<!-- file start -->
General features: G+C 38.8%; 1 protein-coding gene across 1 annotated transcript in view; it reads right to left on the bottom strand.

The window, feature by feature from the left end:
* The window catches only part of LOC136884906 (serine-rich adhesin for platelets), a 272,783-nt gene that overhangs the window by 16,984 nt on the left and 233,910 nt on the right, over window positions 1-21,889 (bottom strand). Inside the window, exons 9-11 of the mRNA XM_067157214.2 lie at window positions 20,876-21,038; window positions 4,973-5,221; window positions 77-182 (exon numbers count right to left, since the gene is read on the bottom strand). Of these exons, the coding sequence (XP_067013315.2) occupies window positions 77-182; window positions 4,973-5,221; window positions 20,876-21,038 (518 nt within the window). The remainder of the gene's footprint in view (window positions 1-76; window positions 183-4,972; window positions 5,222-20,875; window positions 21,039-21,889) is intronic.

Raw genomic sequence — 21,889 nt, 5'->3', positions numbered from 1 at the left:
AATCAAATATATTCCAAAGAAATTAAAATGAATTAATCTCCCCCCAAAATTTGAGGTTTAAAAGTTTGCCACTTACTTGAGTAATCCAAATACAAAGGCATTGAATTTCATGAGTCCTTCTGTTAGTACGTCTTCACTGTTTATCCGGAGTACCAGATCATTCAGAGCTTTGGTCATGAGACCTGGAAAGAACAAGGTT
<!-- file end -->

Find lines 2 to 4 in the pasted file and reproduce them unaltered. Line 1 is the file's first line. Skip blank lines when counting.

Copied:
The window, feature by feature from the left end:
* The window catches only part of LOC136884906 (serine-rich adhesin for platelets), a 272,783-nt gene that overhangs the window by 16,984 nt on the left and 233,910 nt on the right, over window positions 1-21,889 (bottom strand). Inside the window, exons 9-11 of the mRNA XM_067157214.2 lie at window positions 20,876-21,038; window positions 4,973-5,221; window positions 77-182 (exon numbers count right to left, since the gene is read on the bottom strand). Of these exons, the coding sequence (XP_067013315.2) occupies window positions 77-182; window positions 4,973-5,221; window positions 20,876-21,038 (518 nt within the window). The remainder of the gene's footprint in view (window positions 1-76; window positions 183-4,972; window positions 5,222-20,875; window positions 21,039-21,889) is intronic.

Raw genomic sequence — 21,889 nt, 5'->3', positions numbered from 1 at the left: